The low frequencies were reproduced very well with good speed and texture. The timbre was authentic and the decay very natural. The mid bass was more emphasised and this did bleed a little into the midrange, imbuing it with some extra warmth. Listening via Bluetooth extended the bass and added some extra weight. 

“Return to Half Moon Street” from Don Harriss’s “Mysterium”  is an entertaining electronic piece featuring catchy melody lines and imaginative key changes. The punchy and impactful bass supported the lead voices and quirky rhythms, providing a solid foundation for the piece with precise and incisive transients. There was a good balance between the low frequencies and the accompaniment which helped to give the piece some cohesion. 

In the Minnesota Orchestra’s version of Ravel’s “Alborada del Gracioso” the WH950NB gave a very convincing picture of the timpani with a crisp strike and quick decay. The bass drum also displayed good speed and there was a good impression of depth. Double basses were warm in tonality with just a hint of softness in the transients. The fine extension allowed the hall ambience to be reproduced accurately. 


The midrange was just a little below the level of the bass and treble which pushed it back in the mix, though detail was still well represented. The tonality was a little warmer than neutral in the lower region where a little influence from the bass remained. The upper midrange was brighter allowing more detail to come through. Vocals stood out from their backing tracks well retaining the sense of perspective in more complex pieces.

“High Hopes” from Pink Floyd’s “Division Bell” impressed with Dave Gilmour’s moody vocals nicely displayed with good reproduction of studio reverb. The lyrics were clear and well defined above the dense arrangement of church bells, piano chords and nature sounds. Even in the most dynamic passages the vocals remained clearly audible and the powerful guitar solo near the end of the track had superb impact. 

Eva Cassidy’s beautiful cover of Sting’s “Fields of Gold” received a wonderful rendition from the WH950NB. Her voice was clearly positioned in the centre stage with guitars left and right. Subtle details such as breath and lip sounds brought the performance to life while the ambience of the studio recording was realised faithfully. The dynamic shading in her vocals was handled very well. 


With a Hi-Res certification, the expectation of extended treble was high. I am pleased to say that I was not disappointed. The high frequencies were clear, clean, bright and extended yet also smooth with no harsh peaks. Detail retrieval was high and there was a good sense of “air” in the upper region. 

Jeff Clarkson is a New Age musician from New Zealand.  “Atlantis” from the album “Peace and Quiet” begins with smooth synth patches and a gentle bass rhythm. The woodwind-like lead voice meanders through an attractive melody with sparkling sound effects set in a wide and spacious environment. The details in the high frequencies and the texture of the lead synth were conveyed really well with a palpable sense of atmosphere which was testament to the fine treble extension.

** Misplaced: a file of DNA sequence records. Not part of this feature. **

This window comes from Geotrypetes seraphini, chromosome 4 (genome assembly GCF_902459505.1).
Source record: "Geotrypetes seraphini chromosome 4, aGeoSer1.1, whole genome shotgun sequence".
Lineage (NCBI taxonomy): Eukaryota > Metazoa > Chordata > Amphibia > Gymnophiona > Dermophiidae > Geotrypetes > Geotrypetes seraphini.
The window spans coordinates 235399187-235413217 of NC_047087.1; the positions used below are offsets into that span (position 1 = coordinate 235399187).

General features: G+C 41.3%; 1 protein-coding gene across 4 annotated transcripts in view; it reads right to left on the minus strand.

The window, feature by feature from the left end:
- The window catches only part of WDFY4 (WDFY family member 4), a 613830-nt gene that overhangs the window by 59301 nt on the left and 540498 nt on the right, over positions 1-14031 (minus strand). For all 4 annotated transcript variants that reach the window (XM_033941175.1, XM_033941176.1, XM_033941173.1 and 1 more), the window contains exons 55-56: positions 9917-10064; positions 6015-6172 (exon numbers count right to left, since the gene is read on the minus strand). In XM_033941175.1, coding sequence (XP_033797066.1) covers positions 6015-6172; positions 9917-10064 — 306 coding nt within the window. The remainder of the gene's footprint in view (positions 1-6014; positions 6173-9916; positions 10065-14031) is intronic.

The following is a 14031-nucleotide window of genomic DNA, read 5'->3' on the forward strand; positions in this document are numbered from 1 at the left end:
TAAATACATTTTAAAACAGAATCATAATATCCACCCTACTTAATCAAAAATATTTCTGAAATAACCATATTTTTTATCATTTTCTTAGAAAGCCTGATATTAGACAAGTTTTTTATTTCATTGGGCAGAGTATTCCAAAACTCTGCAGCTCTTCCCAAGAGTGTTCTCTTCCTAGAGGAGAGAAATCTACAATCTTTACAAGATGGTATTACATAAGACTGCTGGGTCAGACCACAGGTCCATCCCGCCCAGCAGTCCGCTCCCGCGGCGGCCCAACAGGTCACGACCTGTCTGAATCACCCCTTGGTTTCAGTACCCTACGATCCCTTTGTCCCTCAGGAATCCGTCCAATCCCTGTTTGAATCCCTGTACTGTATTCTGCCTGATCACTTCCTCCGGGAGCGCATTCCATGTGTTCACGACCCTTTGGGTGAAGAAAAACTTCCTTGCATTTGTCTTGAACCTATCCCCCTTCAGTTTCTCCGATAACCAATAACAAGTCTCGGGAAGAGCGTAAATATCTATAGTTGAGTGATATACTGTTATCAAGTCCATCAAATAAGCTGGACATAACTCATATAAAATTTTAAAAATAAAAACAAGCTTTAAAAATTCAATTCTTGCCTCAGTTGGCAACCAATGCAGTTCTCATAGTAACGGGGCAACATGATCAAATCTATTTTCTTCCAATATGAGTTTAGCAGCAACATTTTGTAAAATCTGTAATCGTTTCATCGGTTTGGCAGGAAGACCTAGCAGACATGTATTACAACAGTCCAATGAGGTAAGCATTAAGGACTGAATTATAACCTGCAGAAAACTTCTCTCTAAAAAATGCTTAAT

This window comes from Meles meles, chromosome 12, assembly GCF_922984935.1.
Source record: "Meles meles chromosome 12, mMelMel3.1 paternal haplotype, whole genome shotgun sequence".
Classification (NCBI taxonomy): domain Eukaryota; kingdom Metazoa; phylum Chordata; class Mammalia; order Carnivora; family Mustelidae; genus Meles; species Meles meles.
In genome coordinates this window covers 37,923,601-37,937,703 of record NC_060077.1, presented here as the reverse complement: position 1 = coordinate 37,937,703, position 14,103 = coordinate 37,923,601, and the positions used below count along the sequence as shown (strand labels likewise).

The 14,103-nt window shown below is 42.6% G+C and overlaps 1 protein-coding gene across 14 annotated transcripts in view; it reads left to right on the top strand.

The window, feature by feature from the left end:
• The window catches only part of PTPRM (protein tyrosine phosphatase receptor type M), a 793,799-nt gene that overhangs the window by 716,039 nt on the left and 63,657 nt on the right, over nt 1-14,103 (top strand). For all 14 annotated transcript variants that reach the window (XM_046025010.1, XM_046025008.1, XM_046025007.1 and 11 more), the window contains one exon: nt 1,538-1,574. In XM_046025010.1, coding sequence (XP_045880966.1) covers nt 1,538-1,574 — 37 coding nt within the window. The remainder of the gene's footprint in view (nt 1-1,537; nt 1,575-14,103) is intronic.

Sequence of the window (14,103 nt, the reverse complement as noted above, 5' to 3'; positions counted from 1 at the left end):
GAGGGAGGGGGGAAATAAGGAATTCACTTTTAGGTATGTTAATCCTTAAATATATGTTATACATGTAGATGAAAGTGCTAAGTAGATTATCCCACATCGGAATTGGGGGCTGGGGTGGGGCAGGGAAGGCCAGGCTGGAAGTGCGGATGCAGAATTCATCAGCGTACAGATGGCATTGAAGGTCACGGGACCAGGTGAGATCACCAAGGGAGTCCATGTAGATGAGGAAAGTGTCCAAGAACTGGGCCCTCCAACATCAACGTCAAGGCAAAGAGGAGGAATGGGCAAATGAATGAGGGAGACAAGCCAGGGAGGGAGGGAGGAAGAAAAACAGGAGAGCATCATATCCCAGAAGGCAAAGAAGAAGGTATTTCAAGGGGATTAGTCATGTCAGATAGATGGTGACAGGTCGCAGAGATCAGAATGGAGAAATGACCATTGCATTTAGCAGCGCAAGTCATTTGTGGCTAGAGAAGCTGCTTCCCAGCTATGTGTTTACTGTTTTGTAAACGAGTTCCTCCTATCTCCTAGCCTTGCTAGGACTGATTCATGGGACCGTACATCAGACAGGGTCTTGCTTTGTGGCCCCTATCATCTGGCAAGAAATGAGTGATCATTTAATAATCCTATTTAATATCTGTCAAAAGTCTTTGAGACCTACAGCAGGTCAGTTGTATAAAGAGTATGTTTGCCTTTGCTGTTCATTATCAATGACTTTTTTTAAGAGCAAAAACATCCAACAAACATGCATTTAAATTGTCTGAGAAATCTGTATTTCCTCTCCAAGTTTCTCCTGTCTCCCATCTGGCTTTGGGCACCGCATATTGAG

The tonality in the Age of Enlightenment Orchestra’s performance of Rossini’s “String Sonata No. 1 was very natural with the harmonics of the lead violin clearly audible endowing the instrument with a believable timbre. The clarity of the reproduction allowed the interplay of the violin and the counterpoint to be appreciated with the balance between the sections of the ensemble nicely judged. 

Soundstage and Imaging

Soundstage is one element in which headphones excel and which is rarely equalled by IEMs. The WH950NB was no exception, presenting an expansive picture of the recording in three dimensions. The generally neutral profile ensured no particular part of the spectrum was unduly emphasised resulting in a very good balance in width, depth and height. The detailed treble and midrange helped with the layering and separation whilst the extended bass produced a natural reproduction of ambience. 

Liadov’s “The Enchanted Lake” is an imaginative evocation of a fairytale for large orchestra. In the version conducted by Charles Gerhardt the orchestra was laid out authentically with a real sense of depth. The deep brass and double basses, accompanied by harp in the introduction set the scene for the main theme with lateral imaging very effective and layering easy to discern. The dynamic shifts in the climaxes were very well portrayed with a “live” feel. 

“Rosetta” by the late, great Vangelis is a suite of pieces celebrating the comet probe of the same name. “Exo Genesis” is a complex rhythmic piece featuring a staccato theme with broken arpeggios, metallic percussion and pizzicato string patches. The piece gelled beautifully on the WH950NB with each element clear and separate yet blending effectively together. Supported by deep bass, the whole track was set in a wide reverberant acoustic space. 


The WH950NB enters a competitive market, up against established brands like Bose and Sony but acquits itself very well. With fine build quality and very comfortable with a comprehensive app, the excellent sound quality is the icing on the cake. The overall impression was of an even-handed and smooth profile adapting itself to any style with musicality being the keyword. The soundstage, as befits a good set of headphones, was particularly notable.

I would have liked to see support for high definition Bluetooth codecs such as aptX, but the Bluetooth performance with SBC was above average in quality. 

The WH950NB is a very good product and should certainly be on your shortlist if you are shopping for fully-featured wireless headphones. 


  • Bluetooth V5.3
  • Bluetooth Protocol A2DP, AVRCP, HFP
  • Audio Coding LDAC, SBC
  • Frequency Response 20Hz – 40kHz
  • Driver Ф40mm Dynamic
  • Output Sound Pressure Level  91dB ± 3dBSPL(A)
  • Playtime
  • ANC On: 34 hours
  • ANC Off: 55 hours
  • Charging Time 1.5 hours
  • Charging Port USB-C (Type-C)
  • Input 5V ⎓ 1A
  • Weight 296 ± 1g
  • Dimension (L x W x H mm) 193 x 169 x 82mm

Available from Amazon

About Post Author

Author: Lynn Gray

Lynn has been interested in audio since the 70s when his brother brought him his first ever Hi-Fi system. Since then, he has developed an interest in portable audio when the first Walkman came out. He has been testing products for a number of years and enjoys experiencing new technology.